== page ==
The Dana Farber Cancer Institute (DFCI) documented a savings of more than $15,000 in one year with no survival rate compromise after introducing OCPs for non–small cell lung cancer (NSCLC).13 The protocol used a new web-based platform for real-time decision support and post-treatment data aggregation that allowed them to observe and credit the largest source of cost savings to cancer drug management.13

Community-based practice Texas Oncology implemented OCP programs across breast, colorectal and lung cancers.4 Total combined documented cost reduction was substantial at more than $506,000. Reductions were attributed to decreases in hospital admissions by 34 percent, hospital days by 44 percent, ER visits by 48 percent as well as a reduction in cancer-related use costs and an increase in on-pathway adherence.4 Significant changes were made in order to standardize procedures, including implementing committees to report and promote collaboration, a patient health status management strategy, and regimen-specific patient education.4

A suburban Philadelphia oncology practice, Consultants in Medical Oncology and Hematology, has embraced value-based care models.16 They developed customized symptom management protocols for dehydration, diarrhea, insomnia, and delayed chemotherapy-induced nausea and vomiting (CINV).16 After five years, the percentage of patients directed to the ER as a result of a clinical call decreased by almost 60 percent.16 Standardized prevention of delayed CINV decreased post-treatment nausea and lowered prescriptions for drugs to control it.16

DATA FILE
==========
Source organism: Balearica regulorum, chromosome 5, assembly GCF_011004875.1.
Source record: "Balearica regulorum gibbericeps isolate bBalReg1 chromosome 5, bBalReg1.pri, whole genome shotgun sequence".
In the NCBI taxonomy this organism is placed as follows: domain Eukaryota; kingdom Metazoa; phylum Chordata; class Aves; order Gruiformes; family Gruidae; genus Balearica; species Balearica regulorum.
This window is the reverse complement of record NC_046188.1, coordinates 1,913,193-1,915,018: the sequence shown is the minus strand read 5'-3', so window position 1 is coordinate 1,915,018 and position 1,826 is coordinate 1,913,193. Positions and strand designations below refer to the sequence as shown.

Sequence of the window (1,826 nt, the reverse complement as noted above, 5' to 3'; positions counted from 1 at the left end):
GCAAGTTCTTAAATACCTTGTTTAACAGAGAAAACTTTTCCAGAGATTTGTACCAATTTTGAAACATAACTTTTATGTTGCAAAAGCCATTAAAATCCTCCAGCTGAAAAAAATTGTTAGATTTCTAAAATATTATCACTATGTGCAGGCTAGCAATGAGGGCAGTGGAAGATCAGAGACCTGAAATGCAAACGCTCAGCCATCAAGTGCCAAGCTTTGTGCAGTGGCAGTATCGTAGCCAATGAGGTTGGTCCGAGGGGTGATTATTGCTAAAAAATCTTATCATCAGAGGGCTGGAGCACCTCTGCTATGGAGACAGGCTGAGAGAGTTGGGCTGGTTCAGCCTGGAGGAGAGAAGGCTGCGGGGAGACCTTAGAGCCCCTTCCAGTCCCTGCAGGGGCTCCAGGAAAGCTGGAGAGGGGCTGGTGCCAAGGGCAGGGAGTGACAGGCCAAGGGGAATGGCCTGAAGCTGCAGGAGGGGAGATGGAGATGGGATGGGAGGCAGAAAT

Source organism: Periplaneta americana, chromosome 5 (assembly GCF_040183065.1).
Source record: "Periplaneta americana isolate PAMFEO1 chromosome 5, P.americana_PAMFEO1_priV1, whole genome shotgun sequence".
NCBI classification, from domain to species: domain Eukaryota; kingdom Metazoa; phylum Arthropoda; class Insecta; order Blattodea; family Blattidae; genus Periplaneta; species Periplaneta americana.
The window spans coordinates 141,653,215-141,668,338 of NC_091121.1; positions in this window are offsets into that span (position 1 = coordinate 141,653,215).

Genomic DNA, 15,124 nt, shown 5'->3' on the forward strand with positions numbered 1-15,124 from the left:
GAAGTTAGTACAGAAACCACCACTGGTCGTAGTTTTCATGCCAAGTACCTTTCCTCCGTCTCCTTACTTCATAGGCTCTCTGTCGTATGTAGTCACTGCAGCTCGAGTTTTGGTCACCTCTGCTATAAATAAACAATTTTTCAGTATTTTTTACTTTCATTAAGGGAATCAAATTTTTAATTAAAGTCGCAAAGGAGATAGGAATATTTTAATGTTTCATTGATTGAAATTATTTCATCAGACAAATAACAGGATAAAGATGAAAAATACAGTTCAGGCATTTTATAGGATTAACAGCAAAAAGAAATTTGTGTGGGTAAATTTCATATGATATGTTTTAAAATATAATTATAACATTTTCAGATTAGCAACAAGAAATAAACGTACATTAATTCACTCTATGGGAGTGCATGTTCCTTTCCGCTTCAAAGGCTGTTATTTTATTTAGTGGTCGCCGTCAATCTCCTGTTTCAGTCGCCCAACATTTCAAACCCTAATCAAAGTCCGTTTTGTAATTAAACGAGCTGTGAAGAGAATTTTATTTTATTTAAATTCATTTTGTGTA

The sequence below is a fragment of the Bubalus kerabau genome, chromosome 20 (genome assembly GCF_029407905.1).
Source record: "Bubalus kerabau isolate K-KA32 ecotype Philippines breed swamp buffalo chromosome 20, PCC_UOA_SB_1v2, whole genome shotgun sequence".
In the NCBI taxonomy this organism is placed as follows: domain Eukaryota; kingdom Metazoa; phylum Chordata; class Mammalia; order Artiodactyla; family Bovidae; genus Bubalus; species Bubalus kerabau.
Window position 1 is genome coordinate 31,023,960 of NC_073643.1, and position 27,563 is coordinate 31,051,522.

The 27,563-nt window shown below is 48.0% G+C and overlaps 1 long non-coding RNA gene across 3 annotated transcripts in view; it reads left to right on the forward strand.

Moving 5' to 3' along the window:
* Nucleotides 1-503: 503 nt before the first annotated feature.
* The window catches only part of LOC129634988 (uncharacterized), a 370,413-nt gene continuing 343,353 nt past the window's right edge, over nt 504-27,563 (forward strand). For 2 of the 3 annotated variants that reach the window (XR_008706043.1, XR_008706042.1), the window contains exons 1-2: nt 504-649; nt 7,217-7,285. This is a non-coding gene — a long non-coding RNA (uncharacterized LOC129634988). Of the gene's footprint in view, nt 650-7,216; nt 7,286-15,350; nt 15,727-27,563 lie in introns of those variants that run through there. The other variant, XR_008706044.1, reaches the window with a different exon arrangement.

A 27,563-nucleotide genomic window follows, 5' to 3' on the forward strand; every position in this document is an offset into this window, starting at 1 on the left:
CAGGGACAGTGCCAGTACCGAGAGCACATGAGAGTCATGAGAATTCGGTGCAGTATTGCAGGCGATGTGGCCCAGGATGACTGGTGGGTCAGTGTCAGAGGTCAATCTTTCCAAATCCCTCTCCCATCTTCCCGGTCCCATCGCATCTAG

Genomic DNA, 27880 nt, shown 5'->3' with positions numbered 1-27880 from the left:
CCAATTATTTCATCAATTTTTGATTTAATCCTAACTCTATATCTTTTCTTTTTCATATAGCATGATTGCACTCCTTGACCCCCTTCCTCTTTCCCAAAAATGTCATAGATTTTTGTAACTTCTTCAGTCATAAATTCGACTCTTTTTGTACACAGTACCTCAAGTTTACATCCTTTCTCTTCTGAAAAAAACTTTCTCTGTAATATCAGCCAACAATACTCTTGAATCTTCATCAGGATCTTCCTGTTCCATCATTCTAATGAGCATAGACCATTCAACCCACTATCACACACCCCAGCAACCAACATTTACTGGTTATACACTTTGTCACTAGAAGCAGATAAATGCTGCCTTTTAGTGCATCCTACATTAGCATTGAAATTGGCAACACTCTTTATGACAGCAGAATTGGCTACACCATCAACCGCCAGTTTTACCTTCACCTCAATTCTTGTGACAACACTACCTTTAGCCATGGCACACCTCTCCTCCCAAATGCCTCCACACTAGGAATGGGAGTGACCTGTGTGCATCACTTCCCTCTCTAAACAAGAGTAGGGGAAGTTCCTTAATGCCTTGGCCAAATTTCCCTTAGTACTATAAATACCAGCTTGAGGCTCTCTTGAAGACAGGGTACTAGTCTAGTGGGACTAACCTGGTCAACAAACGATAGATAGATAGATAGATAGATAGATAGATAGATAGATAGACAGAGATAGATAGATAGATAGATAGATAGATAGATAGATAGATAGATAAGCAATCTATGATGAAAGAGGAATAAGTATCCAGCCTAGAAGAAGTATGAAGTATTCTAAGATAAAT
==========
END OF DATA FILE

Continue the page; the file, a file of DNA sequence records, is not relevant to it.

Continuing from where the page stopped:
The University of Alabama at Birmingham (UAB) demonstrated the power of overcoming barriers to treatment and improving patient engagement with the integration of a patient navigation program into existing OCPs to reduce total estimated costs by more than $18 million, or $952 per beneficiary, over the first five quarters after implementation.18 UAB designed a program to help patients overcome transportation issues, scheduling challenges, and other barriers by pairing patients with a lay navigator.18 When researchers compared utilization before and after implementation, they saw decreases in hospitalizations by 18 percent, ER visits by 12 percent, and ICU admissions 14 percent.18

The use of OCPs has demonstrated their value and advantages when all stakeholders, including oncology researchers, providers, payers, patients and vendors, are involved. When pathways are developed and implemented with appropriate involvement they have the power to support high-value care delivery, allow doctors to quickly identify and manage at-risk patients, empower care teams to implement and track care plans, engage patients in care management, and provide improved outcomes at reduced costs.1,18